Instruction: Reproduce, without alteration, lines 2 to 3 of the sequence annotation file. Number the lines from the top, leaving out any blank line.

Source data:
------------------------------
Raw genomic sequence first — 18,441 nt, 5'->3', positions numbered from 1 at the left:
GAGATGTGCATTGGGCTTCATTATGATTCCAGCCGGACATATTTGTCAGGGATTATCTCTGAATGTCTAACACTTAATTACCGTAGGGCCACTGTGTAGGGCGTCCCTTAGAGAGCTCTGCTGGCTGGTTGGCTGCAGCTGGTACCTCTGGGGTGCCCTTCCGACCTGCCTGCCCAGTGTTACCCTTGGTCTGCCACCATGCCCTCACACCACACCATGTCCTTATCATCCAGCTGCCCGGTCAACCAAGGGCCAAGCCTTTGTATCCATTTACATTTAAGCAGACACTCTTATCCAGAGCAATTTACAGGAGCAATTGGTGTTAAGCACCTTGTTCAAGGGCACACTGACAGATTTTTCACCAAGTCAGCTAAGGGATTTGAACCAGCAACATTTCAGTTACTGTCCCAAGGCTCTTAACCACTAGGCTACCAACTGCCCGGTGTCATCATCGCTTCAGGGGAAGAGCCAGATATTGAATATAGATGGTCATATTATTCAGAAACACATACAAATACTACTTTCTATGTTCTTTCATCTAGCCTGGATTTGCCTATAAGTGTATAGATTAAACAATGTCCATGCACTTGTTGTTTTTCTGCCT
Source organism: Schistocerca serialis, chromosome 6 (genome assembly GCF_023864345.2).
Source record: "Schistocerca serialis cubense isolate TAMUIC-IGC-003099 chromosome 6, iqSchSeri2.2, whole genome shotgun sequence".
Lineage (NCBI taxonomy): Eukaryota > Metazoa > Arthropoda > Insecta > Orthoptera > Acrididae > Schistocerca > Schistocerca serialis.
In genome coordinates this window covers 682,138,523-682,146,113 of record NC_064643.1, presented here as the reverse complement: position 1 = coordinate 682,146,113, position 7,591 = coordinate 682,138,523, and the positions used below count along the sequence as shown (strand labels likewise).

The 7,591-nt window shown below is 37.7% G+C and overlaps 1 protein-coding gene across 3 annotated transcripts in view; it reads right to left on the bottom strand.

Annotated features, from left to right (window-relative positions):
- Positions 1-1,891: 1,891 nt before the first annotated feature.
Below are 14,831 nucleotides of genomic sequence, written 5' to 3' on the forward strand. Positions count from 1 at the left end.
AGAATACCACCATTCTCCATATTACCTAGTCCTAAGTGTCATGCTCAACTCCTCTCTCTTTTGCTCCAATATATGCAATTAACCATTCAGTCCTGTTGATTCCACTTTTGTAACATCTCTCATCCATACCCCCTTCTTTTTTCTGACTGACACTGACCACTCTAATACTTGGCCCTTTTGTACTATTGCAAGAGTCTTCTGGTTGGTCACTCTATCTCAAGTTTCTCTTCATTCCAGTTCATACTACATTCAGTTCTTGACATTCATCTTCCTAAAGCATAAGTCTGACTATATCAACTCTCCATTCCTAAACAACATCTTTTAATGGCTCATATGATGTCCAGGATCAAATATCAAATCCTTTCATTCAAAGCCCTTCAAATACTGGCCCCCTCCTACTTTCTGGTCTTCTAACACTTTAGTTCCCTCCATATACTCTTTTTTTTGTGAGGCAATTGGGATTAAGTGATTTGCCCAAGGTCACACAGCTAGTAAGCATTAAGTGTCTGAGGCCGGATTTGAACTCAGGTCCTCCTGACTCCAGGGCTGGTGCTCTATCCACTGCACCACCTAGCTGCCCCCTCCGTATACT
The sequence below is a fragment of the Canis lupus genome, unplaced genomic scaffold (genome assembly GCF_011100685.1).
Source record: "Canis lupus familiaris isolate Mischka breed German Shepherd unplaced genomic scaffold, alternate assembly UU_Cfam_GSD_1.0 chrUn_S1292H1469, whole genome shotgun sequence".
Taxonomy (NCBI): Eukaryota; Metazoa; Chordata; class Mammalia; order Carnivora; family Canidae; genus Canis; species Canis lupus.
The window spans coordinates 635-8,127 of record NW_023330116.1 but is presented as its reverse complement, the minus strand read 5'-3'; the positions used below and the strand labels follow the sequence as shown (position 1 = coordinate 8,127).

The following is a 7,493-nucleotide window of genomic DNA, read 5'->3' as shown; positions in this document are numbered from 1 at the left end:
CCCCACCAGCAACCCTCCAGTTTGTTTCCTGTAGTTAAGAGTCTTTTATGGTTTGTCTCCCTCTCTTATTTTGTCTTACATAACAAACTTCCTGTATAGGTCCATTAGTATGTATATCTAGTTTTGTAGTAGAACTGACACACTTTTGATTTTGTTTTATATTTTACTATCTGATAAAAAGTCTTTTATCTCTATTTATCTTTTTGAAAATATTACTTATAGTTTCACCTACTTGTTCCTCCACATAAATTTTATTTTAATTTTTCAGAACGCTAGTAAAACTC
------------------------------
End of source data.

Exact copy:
GAGATGTGCATTGGGCTTCATTATGATTCCAGCCGGACATATTTGTCAGGGATTATCTCTGAATGTCTAACACTTAATTACCGTAGGGCCACTGTGTAGGGCGTCCCTTAGAGAGCTCTGCTGGCTGGTTGGCTGCAGCTGGTACCTCTGGGGTGCCCTTCCGACCTGCCTGCCCAGTGTTACCCTTGGTCTGCCACCATGCCCTCACACCACACCATGTCCTTATCATCCAGCTGCCCGGTCAACCAAGGGCCAAGCCTTTGTATCCATTTACATTTAAGCAGACACTCTTATCCAGAGCAATTTACAGGAGCAATTGGTGTTAAGCACCTTGTTCAAGGGCACACTGACAGATTTTTCACCAAGTCAGCTAAGGGATTTGAACCAGCAACATTTCAGTTACTGTCCCAAGGCTCTTAACCACTAGGCTACCAACTGCCCGGTGTCATCATCGCTTCAGGGGAAGAGCCAGATATTGAATATAGATGGTCATATTATTCAGAAACACATACAAATACTACTTTCTATGTTCTTTCATCTAGCCTGGATTTGCCTATAAGTGTATAGATTAAACAATGTCCATGCACTTGTTGTTTTTCTGCCT
Source organism: Schistocerca serialis, chromosome 6 (genome assembly GCF_023864345.2).